The 10 Coolest Guitars From The Second Annual Open Carry Guitar Rally.
Though it was started by Nervebreakers guitarist Barry Kooda as a parody movement meant to lampoon the frequent demonstrations by Open Carry activists who often like to show up in public places brandishing assault weapons, Dallas' Open Carry Guitar Rally grew into something of an event all its own in its second year.
This past Sunday afternoon, just like last year, a whole bunch of Dallasites showed up to the Continental Avenue Bridge Park, exercising their Second Amendment rights to bear guitars in public. This time, though, they also added food trucks and live music to the proceedings.
We attended the affair with our cameras locked and loaded, looking for the coolest guitars on the scene. Here they are, along with their stories.
Name: Donnie Pendleton.
Model: Goulding from England.
How'd you get this guitar? “I'm the only American endorse. I'm a professional player; I play with the Allen Fox Band. We're a blues-rock band out of East Texas.”
Name: Rebecca Montgomery.
Model: 1968 Hagstrom.
Guitar Name: Mr. Sparkles.
How'd your guitar get its name? “This is the third incarnation. The original looked completely different. It was natural wood in the '70s, because the '70s are very natural. We had to do a Halloween gig at Poor David's Pub. We went as an '80s glam band, and so I sparkled it at that point. It actually plays better with the sparkles on. It's about two pounds of sparkle!”
Name: Carolyn Parker.
Model: Cigar box guitar.
Guitar Name: Whiskey Tar.
How'd you get this guitar? “I bought it for a birthday present for him. It's only got the top four [strings]; it's missing the E and the A. So you can still play, sort of, like a guitar. I still play it like it.”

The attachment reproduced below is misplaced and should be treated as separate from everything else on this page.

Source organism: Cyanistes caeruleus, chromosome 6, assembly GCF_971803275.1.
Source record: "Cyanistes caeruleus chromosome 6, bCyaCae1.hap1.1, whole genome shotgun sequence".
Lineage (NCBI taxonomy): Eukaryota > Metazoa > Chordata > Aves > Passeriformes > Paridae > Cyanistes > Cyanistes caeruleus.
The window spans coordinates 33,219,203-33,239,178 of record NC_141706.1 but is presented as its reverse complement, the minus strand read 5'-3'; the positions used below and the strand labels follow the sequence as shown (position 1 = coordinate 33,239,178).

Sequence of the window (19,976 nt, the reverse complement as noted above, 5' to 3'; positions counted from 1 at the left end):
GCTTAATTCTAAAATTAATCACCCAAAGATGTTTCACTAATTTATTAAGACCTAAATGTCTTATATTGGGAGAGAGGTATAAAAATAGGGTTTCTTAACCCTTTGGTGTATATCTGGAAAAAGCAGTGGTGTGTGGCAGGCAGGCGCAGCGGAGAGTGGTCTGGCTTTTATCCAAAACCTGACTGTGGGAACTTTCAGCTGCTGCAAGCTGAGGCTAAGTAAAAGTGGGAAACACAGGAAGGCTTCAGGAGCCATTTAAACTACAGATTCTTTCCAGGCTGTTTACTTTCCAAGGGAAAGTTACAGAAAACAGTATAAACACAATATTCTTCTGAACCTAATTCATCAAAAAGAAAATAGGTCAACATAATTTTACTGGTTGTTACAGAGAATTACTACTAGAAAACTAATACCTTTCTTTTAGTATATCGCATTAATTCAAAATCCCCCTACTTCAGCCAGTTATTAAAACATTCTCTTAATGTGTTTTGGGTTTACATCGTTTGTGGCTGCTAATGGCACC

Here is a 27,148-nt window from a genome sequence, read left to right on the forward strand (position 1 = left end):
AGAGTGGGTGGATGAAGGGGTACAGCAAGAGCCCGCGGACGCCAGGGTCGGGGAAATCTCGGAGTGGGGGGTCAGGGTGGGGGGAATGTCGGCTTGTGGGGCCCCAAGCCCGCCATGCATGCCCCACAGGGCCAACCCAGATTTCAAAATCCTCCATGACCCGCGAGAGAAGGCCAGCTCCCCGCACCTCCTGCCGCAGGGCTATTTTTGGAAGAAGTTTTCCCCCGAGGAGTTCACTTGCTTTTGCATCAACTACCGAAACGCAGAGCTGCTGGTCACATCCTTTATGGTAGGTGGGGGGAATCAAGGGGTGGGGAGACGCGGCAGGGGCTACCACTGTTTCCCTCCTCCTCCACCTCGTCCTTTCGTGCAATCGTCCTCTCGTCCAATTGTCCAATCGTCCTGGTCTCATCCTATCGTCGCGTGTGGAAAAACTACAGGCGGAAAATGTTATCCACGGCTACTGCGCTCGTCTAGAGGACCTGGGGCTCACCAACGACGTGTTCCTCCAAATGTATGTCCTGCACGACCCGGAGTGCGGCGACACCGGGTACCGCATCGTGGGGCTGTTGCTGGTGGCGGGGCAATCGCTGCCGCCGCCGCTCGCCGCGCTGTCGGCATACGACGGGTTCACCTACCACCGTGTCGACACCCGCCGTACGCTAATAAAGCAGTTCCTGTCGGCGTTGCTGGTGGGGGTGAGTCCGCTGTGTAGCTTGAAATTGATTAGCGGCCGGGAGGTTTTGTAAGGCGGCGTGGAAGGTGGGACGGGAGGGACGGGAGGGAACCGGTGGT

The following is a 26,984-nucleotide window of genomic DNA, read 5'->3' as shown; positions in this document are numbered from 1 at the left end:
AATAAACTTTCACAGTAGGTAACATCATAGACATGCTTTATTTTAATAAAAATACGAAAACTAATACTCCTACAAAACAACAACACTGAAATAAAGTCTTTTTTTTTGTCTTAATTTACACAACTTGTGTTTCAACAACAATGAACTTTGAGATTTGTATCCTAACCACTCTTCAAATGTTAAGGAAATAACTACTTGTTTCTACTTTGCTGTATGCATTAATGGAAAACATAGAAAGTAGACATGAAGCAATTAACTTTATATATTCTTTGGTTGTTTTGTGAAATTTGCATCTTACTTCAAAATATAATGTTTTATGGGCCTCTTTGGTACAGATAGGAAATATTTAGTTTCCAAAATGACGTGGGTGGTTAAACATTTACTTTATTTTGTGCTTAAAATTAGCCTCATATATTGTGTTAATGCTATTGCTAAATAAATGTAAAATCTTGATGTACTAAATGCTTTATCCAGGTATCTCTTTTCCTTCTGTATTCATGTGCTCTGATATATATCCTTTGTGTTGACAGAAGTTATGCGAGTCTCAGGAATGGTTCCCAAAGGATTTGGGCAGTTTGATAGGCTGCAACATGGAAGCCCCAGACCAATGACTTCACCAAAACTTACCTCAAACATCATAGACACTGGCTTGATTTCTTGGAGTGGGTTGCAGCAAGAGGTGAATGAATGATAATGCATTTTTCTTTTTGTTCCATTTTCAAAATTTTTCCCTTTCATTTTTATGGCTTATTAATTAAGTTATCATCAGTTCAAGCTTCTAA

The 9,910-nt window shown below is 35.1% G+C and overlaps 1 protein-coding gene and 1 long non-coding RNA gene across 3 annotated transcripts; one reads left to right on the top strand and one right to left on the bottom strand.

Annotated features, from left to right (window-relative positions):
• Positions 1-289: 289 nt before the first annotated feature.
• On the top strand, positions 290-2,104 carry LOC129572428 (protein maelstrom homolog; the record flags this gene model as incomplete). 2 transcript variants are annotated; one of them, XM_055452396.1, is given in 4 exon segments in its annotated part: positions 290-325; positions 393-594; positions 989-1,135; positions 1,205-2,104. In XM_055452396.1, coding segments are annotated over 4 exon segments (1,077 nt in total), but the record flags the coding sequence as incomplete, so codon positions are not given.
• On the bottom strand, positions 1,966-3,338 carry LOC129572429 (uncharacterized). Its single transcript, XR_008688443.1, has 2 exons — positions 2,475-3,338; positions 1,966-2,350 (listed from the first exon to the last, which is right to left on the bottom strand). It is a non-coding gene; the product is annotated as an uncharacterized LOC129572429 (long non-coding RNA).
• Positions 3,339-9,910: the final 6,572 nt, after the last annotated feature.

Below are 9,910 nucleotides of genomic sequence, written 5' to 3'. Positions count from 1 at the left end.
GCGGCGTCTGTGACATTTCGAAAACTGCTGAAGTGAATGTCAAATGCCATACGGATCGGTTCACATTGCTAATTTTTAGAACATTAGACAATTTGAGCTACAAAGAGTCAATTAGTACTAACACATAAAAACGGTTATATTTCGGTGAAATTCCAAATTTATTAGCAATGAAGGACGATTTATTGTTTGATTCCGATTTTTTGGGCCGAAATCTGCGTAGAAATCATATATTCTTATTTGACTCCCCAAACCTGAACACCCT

Name: Terry Montgomery.
Model: 1966 Harmony H-22.
Guitar Name: Daphne.
How'd you get this guitar? “I bought this at the Arlington Guitar show for $200 back in '97. Then, in 2007 it got stolen from me and it was gone for a few years. Then a friend of mine found it on Craigslist and bought it back. This is my baby, this is my basic choice. I can get it to sound more like a stand up bass. It's the kind of music I play — old-school blues.”
Name: Lane Adamson.
Guitar Name: “The Abby, like from Criminal Minds. Look, she even has red lipstick!” *[points to red knob, stops talking and starts rocking out.]
Name: Dave Johnsen.
Guitar Name: Gut Bucket.
How'd you get this guitar? “My college roommate made this. I play bass better than him, so I wound up with it. I brought this with me to Dallas in 1979.”
Name: Guyton Sanders.
Tell me about your guitar. “It's a Japanese company; they only made so many of these. It's a very rare model. As a matter of fact, it doesn't even belong to me — it belongs to the store I work for, Zoo Music. I just felt it appropriate to bring it to the rally.”
Name: Johnny Finn.
Guitar Name: Prudence.
How'd you get this guitar? “My parents got it for me for my 18th birthday.”
Name: Jack Lavander.
Model: Dobro Resonator Guitar.
Tell me about your guitar. “It's a flat neck. You can play with a single finger. It's made by a local manufacturer.”
Name: David West.
Model: Gibson SG Deluxe.
Guitar Name: The Howler.
How'd your guitar get its name? “The name comes from a King Crimson song. I got her at a pawnshop for $180 to replace one that got stolen from me. Someone walked into the home I was living in in Denton, and walked off with another guitar I had. But I look at it as a plus; this a much better instrument than the one that I lost. I got it for an incredible price; these are incredibly rare. In fact, in person, this is the only one I've seen. They weren't very popular when they came out. The pick guard looked cheap.”